Examine the key features of the Teleological argument.
The word teleological comes from the Greek word ‘Telos’ which means purpose. The teleological argument is a posteriori and like the cosmological argument, attempts to prove the existence of God. It claims that certain phenomena within the universe appear to display features of design and are perfectly adapted to fulfil their function. Therefore, if features of the universe are so perfectly designed, for example the structure and function of the heart, then there must be a designer, which points towards the existence of God.
The teleological argument is based around the idea that the universe in some way demands the existence of an intelligent being that designed the universe to allow life. For example Thomas Aquinas included a form of the teleological argument as the fifth of his five ways. Aquinas presented his fifth ‘way’ to prove God exists and argues that nature seems to have an order and a purpose to it. Nothing inanimate can be of use unless there is someone or something to give it purpose, or a guiding hand as Aquinas stated it. Inanimate objects could not have ordered themselves – such as the planets – as they do not have the capacity or intelligence to do this. Therefore, someone with intelligence must have put them in order, which would be God.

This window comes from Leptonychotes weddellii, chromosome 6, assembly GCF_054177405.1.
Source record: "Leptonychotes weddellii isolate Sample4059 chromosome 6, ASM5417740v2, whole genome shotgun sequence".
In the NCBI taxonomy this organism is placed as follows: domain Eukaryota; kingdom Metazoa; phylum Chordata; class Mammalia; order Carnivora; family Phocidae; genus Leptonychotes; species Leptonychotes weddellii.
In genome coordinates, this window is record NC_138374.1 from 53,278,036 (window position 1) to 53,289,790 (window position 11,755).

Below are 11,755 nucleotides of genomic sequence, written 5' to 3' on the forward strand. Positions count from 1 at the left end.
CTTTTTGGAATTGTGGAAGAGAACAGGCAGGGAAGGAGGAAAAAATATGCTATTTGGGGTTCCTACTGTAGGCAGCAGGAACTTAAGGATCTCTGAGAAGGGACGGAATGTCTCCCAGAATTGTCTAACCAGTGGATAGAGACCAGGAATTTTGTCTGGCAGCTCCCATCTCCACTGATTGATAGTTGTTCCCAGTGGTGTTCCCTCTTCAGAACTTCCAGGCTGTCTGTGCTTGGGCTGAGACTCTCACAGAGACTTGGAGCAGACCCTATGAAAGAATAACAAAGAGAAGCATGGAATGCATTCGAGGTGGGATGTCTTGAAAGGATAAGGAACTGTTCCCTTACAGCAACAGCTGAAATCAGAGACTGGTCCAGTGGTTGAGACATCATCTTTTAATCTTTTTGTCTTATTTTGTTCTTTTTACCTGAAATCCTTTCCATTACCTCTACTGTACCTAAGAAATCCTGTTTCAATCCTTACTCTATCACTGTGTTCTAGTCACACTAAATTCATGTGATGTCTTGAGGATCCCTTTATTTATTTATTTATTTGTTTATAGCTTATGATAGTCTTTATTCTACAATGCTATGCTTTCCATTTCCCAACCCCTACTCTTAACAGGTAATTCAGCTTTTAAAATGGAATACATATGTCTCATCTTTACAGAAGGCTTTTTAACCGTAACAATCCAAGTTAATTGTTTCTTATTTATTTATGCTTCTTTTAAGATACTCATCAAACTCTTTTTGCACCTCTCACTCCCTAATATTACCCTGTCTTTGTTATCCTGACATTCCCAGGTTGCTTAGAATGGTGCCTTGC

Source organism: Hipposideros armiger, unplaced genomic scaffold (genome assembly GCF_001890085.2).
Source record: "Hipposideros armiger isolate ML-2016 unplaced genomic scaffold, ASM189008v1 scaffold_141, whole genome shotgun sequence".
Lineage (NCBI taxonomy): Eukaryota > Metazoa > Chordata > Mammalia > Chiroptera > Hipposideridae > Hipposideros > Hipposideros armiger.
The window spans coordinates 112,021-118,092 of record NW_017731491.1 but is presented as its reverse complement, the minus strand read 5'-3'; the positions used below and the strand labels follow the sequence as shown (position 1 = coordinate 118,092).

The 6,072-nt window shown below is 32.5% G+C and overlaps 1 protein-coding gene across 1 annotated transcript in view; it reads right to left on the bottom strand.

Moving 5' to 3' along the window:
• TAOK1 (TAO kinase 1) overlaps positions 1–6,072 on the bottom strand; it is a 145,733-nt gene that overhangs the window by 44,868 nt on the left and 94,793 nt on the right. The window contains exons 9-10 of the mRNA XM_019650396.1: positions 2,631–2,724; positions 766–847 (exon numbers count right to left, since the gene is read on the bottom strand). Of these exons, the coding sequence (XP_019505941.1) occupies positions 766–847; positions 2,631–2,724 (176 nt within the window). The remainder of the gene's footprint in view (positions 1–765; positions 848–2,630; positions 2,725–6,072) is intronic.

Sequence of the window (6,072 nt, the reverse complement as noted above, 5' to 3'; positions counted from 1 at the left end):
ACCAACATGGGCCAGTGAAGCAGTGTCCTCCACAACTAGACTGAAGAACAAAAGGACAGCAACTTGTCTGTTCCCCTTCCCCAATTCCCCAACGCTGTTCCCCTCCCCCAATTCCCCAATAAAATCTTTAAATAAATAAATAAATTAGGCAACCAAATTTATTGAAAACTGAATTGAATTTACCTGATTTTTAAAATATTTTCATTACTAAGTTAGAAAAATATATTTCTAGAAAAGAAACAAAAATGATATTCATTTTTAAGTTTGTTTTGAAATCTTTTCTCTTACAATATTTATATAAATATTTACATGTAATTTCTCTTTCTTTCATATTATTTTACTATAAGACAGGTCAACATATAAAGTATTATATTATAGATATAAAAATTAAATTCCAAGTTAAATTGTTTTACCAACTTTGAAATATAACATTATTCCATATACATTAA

Additionally, William Paley’s analogy of the watchmaker states that the order evident in the universe demands an explanation. The watch serves as an analogy for the world as it demonstrates design and purpose, hence the argument is one of design qua purpose. All parts of the watch work together to fulfill a function, which is to tell the time, just as the universe does – it functions to allow life. An intelligent designer had to make the watch work so perfectly, which, when this logic is applied to the earth, implies a intelligent designer of the earth which cannot be described by chance. Also he claims, if the watch does not work properly it is of...
Please join StudyMode to read the full document